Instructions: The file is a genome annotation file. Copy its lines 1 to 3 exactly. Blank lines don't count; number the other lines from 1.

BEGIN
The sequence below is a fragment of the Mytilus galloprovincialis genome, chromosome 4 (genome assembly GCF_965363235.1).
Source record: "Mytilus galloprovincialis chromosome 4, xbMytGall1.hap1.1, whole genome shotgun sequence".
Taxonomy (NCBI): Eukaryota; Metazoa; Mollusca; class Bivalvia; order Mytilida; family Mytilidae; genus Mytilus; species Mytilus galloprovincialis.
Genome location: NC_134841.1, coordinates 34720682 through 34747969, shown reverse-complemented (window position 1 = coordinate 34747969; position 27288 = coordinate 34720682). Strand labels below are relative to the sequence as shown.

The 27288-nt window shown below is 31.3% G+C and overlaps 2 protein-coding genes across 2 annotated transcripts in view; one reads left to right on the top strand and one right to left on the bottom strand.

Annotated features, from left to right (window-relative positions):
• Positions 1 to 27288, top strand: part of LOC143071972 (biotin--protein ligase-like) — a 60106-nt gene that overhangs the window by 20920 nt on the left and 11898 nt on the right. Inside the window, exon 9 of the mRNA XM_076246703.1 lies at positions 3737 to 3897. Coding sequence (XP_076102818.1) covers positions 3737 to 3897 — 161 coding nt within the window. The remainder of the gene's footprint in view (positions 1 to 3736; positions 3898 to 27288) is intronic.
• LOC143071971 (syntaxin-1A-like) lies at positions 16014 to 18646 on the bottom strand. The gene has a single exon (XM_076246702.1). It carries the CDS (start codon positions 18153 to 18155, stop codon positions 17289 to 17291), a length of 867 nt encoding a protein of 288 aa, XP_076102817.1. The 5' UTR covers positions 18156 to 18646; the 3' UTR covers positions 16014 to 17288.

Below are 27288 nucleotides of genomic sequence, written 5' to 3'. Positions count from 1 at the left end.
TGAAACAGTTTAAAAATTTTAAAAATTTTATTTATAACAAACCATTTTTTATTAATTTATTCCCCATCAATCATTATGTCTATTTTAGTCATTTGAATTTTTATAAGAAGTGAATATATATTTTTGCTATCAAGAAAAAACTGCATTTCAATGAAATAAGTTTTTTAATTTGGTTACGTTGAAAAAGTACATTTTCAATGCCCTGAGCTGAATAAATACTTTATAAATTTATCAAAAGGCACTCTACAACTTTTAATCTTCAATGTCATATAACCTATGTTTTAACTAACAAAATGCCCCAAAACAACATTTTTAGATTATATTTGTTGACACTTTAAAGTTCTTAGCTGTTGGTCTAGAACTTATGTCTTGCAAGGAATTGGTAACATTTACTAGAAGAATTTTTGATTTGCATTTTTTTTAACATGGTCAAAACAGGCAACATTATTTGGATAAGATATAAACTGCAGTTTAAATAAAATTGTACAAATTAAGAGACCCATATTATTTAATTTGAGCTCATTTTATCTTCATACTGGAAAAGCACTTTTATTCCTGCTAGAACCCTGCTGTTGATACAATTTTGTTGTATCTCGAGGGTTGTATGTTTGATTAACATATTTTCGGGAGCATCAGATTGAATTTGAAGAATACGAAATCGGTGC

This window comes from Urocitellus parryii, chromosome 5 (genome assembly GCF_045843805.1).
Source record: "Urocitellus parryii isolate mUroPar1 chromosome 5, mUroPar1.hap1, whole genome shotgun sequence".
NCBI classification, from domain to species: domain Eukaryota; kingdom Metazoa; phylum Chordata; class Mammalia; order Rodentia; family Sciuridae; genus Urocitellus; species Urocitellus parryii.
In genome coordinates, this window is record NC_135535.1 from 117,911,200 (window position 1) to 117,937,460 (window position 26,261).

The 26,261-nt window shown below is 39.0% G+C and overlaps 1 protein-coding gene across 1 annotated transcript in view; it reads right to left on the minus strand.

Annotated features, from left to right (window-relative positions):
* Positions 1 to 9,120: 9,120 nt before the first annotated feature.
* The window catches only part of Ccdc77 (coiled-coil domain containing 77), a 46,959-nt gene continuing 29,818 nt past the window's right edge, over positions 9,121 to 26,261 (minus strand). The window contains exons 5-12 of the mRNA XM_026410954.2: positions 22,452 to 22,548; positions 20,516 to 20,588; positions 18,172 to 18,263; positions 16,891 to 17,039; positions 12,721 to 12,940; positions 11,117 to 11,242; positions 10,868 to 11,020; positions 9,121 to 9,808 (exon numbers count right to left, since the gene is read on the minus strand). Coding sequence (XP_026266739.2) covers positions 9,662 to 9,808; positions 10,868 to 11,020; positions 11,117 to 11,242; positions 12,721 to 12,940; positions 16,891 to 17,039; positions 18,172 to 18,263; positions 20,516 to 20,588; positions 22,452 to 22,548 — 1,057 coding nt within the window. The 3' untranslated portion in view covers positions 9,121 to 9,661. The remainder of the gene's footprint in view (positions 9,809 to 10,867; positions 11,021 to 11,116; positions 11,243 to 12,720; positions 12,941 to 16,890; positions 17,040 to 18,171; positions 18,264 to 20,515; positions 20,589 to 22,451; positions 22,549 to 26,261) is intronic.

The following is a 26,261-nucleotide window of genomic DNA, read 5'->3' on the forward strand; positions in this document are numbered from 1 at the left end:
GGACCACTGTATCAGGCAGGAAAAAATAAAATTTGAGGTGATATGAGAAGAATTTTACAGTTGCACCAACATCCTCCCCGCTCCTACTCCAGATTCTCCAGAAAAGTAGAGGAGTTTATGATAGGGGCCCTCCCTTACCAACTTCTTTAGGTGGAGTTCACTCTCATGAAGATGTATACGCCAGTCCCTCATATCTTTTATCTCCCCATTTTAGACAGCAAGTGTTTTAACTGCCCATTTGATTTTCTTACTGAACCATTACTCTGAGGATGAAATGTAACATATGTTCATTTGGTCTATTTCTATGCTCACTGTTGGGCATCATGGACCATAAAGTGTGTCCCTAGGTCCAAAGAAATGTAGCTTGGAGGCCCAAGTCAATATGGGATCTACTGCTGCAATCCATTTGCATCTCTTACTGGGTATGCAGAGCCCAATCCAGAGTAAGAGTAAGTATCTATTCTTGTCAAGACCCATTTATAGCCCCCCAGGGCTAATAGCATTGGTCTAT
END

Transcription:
The sequence below is a fragment of the Mytilus galloprovincialis genome, chromosome 4 (genome assembly GCF_965363235.1).
Source record: "Mytilus galloprovincialis chromosome 4, xbMytGall1.hap1.1, whole genome shotgun sequence".
Taxonomy (NCBI): Eukaryota; Metazoa; Mollusca; class Bivalvia; order Mytilida; family Mytilidae; genus Mytilus; species Mytilus galloprovincialis.